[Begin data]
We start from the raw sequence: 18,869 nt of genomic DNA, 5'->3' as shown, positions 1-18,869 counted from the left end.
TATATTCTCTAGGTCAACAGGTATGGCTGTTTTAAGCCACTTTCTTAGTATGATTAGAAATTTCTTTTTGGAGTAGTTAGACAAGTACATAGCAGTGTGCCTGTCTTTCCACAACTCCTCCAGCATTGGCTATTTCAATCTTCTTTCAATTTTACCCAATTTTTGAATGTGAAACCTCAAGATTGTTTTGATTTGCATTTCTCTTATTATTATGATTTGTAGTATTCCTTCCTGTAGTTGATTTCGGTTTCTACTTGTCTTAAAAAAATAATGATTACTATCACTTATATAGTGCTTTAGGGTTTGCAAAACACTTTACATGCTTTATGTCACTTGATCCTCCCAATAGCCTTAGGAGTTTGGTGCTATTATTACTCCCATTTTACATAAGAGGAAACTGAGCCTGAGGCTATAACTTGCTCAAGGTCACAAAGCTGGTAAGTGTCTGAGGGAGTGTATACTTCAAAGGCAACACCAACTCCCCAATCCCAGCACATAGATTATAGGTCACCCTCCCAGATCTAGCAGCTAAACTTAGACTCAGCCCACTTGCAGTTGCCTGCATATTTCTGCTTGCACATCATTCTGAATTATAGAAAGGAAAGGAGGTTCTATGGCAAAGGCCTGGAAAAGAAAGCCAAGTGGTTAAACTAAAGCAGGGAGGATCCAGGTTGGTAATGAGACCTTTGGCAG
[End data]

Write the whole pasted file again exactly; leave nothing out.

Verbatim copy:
We start from the raw sequence: 18,869 nt of genomic DNA, 5'->3' as shown, positions 1-18,869 counted from the left end.
TATATTCTCTAGGTCAACAGGTATGGCTGTTTTAAGCCACTTTCTTAGTATGATTAGAAATTTCTTTTTGGAGTAGTTAGACAAGTACATAGCAGTGTGCCTGTCTTTCCACAACTCCTCCAGCATTGGCTATTTCAATCTTCTTTCAATTTTACCCAATTTTTGAATGTGAAACCTCAAGATTGTTTTGATTTGCATTTCTCTTATTATTATGATTTGTAGTATTCCTTCCTGTAGTTGATTTCGGTTTCTACTTGTCTTAAAAAAATAATGATTACTATCACTTATATAGTGCTTTAGGGTTTGCAAAACACTTTACATGCTTTATGTCACTTGATCCTCCCAATAGCCTTAGGAGTTTGGTGCTATTATTACTCCCATTTTACATAAGAGGAAACTGAGCCTGAGGCTATAACTTGCTCAAGGTCACAAAGCTGGTAAGTGTCTGAGGGAGTGTATACTTCAAAGGCAACACCAACTCCCCAATCCCAGCACATAGATTATAGGTCACCCTCCCAGATCTAGCAGCTAAACTTAGACTCAGCCCACTTGCAGTTGCCTGCATATTTCTGCTTGCACATCATTCTGAATTATAGAAAGGAAAGGAGGTTCTATGGCAAAGGCCTGGAAAAGAAAGCCAAGTGGTTAAACTAAAGCAGGGAGGATCCAGGTTGGTAATGAGACCTTTGGCAG